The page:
The Great Jack-o'-Lantern Will Be Smaller This Year

NBC Universal, Inc.

The ongoing drought has had a significant impact on much of the state, including our local pumpkins.

"The dryness it definitely affected the size a lot of the varieties that are supposed to be big are a lot smaller,” said pumpkin farmer Jacob Cohen. "It affected the pollination because the bees weren't as active when it's hot. And we had to do quite a bit of irrigating this year."

The dry, hot summer has left a lasting impact the fall crops. Pumpkins are planted in early June, right as we kicked off the driest summer on record for the Hartford area with just under 4.5” of rain from June through August. But thankfully, while pumpkins may not be as big this year, there are still plenty to go around. Which is a good thing for Rosedale Farms and Vineyards in Simsbury.

“2020 has been by far one of our busiest years,” says Morgan Wilson, an employee at Rosedale Farms and Vineyards. “On the weekends we see people getting their carving pumpkins and sugar pumpkins to make pumpkin pie, the corn maze of course.”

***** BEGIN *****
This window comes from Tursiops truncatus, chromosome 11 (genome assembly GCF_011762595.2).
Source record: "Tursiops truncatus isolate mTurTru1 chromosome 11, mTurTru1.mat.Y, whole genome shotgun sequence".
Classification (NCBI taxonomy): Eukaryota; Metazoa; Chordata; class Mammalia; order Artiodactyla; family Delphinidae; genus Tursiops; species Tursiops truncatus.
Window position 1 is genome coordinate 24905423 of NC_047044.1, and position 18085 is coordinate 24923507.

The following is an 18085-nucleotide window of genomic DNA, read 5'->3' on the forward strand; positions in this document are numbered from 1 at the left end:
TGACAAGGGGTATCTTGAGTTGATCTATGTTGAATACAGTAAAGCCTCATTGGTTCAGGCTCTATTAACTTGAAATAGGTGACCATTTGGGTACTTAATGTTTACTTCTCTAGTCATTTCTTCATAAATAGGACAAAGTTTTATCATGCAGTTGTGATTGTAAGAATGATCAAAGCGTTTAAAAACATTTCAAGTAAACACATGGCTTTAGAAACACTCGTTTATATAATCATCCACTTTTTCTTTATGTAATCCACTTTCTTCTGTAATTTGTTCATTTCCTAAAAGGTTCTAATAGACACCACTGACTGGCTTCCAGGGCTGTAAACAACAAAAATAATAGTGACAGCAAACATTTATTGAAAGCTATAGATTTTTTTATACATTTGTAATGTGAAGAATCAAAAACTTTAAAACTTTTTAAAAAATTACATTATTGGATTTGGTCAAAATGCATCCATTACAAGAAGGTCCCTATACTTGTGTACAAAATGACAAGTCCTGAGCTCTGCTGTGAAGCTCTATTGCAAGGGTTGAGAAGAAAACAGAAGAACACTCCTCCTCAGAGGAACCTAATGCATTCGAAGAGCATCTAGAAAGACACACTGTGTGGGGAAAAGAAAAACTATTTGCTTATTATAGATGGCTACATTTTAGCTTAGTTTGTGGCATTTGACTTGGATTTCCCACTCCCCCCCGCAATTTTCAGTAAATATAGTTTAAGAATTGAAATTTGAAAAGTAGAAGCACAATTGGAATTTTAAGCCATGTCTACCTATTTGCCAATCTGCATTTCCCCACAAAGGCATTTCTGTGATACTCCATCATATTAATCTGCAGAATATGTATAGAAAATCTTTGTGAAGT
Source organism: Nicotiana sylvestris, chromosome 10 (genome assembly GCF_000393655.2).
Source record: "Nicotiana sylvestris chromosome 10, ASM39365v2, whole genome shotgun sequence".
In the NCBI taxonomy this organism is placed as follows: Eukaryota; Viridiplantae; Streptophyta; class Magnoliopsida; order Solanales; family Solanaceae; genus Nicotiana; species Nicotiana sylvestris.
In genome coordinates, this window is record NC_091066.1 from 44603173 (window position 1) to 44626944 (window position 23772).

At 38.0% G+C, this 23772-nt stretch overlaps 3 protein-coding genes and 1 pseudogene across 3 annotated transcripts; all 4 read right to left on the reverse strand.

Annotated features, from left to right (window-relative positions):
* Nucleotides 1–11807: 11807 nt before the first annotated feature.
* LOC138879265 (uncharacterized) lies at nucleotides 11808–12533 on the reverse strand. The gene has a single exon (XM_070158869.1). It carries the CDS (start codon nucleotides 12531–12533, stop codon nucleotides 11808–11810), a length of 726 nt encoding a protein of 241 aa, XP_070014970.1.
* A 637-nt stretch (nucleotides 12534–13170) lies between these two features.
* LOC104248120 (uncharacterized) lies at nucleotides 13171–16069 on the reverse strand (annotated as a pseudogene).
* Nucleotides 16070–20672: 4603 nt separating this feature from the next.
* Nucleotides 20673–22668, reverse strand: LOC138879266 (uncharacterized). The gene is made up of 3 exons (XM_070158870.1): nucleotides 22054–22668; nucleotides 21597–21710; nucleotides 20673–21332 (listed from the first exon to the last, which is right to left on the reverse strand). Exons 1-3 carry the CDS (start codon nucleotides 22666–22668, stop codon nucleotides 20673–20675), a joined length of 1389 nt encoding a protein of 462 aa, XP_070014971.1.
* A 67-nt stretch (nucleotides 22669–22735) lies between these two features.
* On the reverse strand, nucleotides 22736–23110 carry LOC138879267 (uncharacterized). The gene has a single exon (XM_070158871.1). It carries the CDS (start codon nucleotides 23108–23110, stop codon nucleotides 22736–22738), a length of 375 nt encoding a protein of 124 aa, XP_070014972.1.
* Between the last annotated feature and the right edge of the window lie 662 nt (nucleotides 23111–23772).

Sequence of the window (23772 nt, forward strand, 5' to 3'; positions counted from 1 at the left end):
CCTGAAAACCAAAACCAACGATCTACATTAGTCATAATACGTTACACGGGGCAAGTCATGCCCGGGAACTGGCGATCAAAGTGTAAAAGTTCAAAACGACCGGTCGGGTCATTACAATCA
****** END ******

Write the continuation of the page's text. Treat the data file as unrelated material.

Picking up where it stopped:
While Rosedale Farms does grow some of their own pumpkins, the demand has been so high this year that they’ve tapped into other local farms resources to keep the supply of pumpkins going.

“This year especially there’s a lot of folks staying home and not necessarily traveling and going to football games or anything of that nature,” said Wilson.  “So folks have a lot more time to carve pumpkins and enjoy a little bit more family time.”

The local farm has also expanded its already huge corn maze, which is typically 6 ½ to 7 ½ acres.

“This year it’s a little bigger because we’re anticipating more folks coming out to the farm given everything that’s going on,” said Wilson.

And what a perfect time to get outside, get your pumpkins and enjoy the beautiful fall foliage.

Contact Us